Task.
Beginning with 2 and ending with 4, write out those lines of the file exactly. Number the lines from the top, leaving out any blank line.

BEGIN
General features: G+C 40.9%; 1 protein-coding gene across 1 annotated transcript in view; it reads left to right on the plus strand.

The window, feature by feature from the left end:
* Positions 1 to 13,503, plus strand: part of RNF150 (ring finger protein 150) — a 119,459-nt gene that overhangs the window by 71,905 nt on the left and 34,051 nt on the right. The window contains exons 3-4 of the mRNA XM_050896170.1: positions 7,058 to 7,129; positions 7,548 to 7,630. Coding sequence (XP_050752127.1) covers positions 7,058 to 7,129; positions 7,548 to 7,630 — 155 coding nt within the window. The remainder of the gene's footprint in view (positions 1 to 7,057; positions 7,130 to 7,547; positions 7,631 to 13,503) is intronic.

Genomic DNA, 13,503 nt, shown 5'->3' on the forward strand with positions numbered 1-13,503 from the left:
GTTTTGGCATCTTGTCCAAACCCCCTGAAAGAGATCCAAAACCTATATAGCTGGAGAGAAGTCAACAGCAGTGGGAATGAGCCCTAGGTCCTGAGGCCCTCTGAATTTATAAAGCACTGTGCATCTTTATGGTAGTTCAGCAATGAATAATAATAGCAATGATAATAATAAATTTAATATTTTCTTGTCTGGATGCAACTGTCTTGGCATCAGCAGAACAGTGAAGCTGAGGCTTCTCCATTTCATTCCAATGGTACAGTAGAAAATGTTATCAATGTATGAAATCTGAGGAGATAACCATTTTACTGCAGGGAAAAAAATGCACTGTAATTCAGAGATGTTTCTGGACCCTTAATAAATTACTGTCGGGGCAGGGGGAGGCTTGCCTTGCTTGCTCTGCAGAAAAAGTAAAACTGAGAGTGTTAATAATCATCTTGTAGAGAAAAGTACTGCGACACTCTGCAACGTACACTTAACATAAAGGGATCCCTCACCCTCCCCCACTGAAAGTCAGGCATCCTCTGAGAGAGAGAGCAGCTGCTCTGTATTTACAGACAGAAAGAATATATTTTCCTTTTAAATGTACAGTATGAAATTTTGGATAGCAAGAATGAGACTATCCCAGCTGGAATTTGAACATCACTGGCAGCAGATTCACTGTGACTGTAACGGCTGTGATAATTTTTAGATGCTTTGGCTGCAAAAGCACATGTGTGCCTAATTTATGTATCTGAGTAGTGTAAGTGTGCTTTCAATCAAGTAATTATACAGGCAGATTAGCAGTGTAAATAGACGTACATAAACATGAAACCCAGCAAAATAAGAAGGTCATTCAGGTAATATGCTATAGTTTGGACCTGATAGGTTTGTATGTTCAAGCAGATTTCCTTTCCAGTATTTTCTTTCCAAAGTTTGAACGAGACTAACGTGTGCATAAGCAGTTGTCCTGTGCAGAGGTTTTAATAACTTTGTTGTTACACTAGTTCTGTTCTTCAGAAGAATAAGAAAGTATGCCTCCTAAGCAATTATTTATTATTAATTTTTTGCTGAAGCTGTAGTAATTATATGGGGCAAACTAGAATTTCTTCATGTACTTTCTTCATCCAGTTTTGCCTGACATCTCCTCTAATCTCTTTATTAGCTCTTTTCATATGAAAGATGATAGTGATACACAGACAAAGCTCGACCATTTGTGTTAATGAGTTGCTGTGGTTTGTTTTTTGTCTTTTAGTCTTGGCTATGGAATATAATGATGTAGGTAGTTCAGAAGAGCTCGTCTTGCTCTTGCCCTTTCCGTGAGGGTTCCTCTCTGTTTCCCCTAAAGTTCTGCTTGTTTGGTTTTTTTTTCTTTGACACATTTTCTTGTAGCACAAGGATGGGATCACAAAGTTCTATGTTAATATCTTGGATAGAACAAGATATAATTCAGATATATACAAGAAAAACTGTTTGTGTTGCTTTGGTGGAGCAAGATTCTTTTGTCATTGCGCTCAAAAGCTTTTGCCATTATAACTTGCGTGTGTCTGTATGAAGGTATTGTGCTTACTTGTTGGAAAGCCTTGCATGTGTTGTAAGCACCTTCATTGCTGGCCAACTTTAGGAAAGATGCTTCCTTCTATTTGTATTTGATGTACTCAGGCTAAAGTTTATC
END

The window, feature by feature from the left end:
* Positions 1 to 13,503, plus strand: part of RNF150 (ring finger protein 150) — a 119,459-nt gene that overhangs the window by 71,905 nt on the left and 34,051 nt on the right. The window contains exons 3-4 of the mRNA XM_050896170.1: positions 7,058 to 7,129; positions 7,548 to 7,630. Coding sequence (XP_050752127.1) covers positions 7,058 to 7,129; positions 7,548 to 7,630 — 155 coding nt within the window. The remainder of the gene's footprint in view (positions 1 to 7,057; positions 7,130 to 7,547; positions 7,631 to 13,503) is intronic.

Genomic DNA, 13,503 nt, shown 5'->3' on the forward strand with positions numbered 1-13,503 from the left: